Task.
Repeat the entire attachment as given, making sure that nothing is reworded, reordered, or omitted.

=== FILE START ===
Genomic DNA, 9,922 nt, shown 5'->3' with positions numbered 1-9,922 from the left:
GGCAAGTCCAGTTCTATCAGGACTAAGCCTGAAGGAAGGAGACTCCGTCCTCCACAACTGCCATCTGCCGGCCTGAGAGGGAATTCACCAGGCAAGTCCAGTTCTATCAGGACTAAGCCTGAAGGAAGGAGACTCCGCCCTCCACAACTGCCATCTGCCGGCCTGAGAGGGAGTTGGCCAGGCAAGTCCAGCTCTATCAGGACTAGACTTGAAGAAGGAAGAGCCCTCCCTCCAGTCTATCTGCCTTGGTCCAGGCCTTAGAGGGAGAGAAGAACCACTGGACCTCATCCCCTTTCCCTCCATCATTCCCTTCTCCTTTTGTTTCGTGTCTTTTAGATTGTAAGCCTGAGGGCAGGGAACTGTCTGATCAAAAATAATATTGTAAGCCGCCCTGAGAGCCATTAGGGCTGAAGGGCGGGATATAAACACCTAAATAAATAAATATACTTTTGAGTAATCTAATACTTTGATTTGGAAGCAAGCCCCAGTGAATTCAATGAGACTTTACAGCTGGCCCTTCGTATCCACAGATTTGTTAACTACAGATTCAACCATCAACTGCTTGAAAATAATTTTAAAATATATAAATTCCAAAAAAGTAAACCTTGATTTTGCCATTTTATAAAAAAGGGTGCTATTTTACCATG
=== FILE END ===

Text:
Genomic DNA, 9,922 nt, shown 5'->3' with positions numbered 1-9,922 from the left:
GGCAAGTCCAGTTCTATCAGGACTAAGCCTGAAGGAAGGAGACTCCGTCCTCCACAACTGCCATCTGCCGGCCTGAGAGGGAATTCACCAGGCAAGTCCAGTTCTATCAGGACTAAGCCTGAAGGAAGGAGACTCCGCCCTCCACAACTGCCATCTGCCGGCCTGAGAGGGAGTTGGCCAGGCAAGTCCAGCTCTATCAGGACTAGACTTGAAGAAGGAAGAGCCCTCCCTCCAGTCTATCTGCCTTGGTCCAGGCCTTAGAGGGAGAGAAGAACCACTGGACCTCATCCCCTTTCCCTCCATCATTCCCTTCTCCTTTTGTTTCGTGTCTTTTAGATTGTAAGCCTGAGGGCAGGGAACTGTCTGATCAAAAATAATATTGTAAGCCGCCCTGAGAGCCATTAGGGCTGAAGGGCGGGATATAAACACCTAAATAAATAAATATACTTTTGAGTAATCTAATACTTTGATTTGGAAGCAAGCCCCAGTGAATTCAATGAGACTTTACAGCTGGCCCTTCGTATCCACAGATTTGTTAACTACAGATTCAACCATCAACTGCTTGAAAATAATTTTAAAATATATAAATTCCAAAAAAGTAAACCTTGATTTTGCCATTTTATAAAAAAGGGTGCTATTTTACCATG